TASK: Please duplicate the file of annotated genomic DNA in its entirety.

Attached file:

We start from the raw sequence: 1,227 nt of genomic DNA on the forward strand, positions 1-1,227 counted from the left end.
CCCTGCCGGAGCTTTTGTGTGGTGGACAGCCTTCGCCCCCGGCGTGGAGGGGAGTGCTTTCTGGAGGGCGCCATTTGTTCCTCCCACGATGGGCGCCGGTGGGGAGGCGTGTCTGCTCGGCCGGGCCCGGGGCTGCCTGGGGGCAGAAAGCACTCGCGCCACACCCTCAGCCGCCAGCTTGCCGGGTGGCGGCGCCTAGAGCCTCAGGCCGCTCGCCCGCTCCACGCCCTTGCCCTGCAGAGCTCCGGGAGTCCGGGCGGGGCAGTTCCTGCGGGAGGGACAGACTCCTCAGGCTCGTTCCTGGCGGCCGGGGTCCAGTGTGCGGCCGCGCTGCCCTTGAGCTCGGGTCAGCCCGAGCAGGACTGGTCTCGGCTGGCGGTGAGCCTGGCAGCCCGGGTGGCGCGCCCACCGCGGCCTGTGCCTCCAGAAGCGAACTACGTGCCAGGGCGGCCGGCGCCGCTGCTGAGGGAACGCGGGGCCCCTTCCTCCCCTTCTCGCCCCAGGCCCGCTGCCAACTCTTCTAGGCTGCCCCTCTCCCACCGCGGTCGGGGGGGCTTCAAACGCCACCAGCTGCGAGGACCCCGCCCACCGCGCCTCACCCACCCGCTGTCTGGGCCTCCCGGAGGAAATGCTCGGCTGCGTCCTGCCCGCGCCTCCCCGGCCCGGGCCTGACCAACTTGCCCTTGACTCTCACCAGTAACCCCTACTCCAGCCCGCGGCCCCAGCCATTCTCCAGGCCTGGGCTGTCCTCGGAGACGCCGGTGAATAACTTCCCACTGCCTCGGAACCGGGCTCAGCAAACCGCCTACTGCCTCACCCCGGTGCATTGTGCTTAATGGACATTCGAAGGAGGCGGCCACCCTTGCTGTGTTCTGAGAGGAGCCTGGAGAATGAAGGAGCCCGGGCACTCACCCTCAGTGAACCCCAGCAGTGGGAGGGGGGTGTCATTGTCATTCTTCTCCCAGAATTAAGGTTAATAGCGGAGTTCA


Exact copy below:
We start from the raw sequence: 1,227 nt of genomic DNA on the forward strand, positions 1-1,227 counted from the left end.
CCCTGCCGGAGCTTTTGTGTGGTGGACAGCCTTCGCCCCCGGCGTGGAGGGGAGTGCTTTCTGGAGGGCGCCATTTGTTCCTCCCACGATGGGCGCCGGTGGGGAGGCGTGTCTGCTCGGCCGGGCCCGGGGCTGCCTGGGGGCAGAAAGCACTCGCGCCACACCCTCAGCCGCCAGCTTGCCGGGTGGCGGCGCCTAGAGCCTCAGGCCGCTCGCCCGCTCCACGCCCTTGCCCTGCAGAGCTCCGGGAGTCCGGGCGGGGCAGTTCCTGCGGGAGGGACAGACTCCTCAGGCTCGTTCCTGGCGGCCGGGGTCCAGTGTGCGGCCGCGCTGCCCTTGAGCTCGGGTCAGCCCGAGCAGGACTGGTCTCGGCTGGCGGTGAGCCTGGCAGCCCGGGTGGCGCGCCCACCGCGGCCTGTGCCTCCAGAAGCGAACTACGTGCCAGGGCGGCCGGCGCCGCTGCTGAGGGAACGCGGGGCCCCTTCCTCCCCTTCTCGCCCCAGGCCCGCTGCCAACTCTTCTAGGCTGCCCCTCTCCCACCGCGGTCGGGGGGGCTTCAAACGCCACCAGCTGCGAGGACCCCGCCCACCGCGCCTCACCCACCCGCTGTCTGGGCCTCCCGGAGGAAATGCTCGGCTGCGTCCTGCCCGCGCCTCCCCGGCCCGGGCCTGACCAACTTGCCCTTGACTCTCACCAGTAACCCCTACTCCAGCCCGCGGCCCCAGCCATTCTCCAGGCCTGGGCTGTCCTCGGAGACGCCGGTGAATAACTTCCCACTGCCTCGGAACCGGGCTCAGCAAACCGCCTACTGCCTCACCCCGGTGCATTGTGCTTAATGGACATTCGAAGGAGGCGGCCACCCTTGCTGTGTTCTGAGAGGAGCCTGGAGAATGAAGGAGCCCGGGCACTCACCCTCAGTGAACCCCAGCAGTGGGAGGGGGGTGTCATTGTCATTCTTCTCCCAGAATTAAGGTTAATAGCGGAGTTCA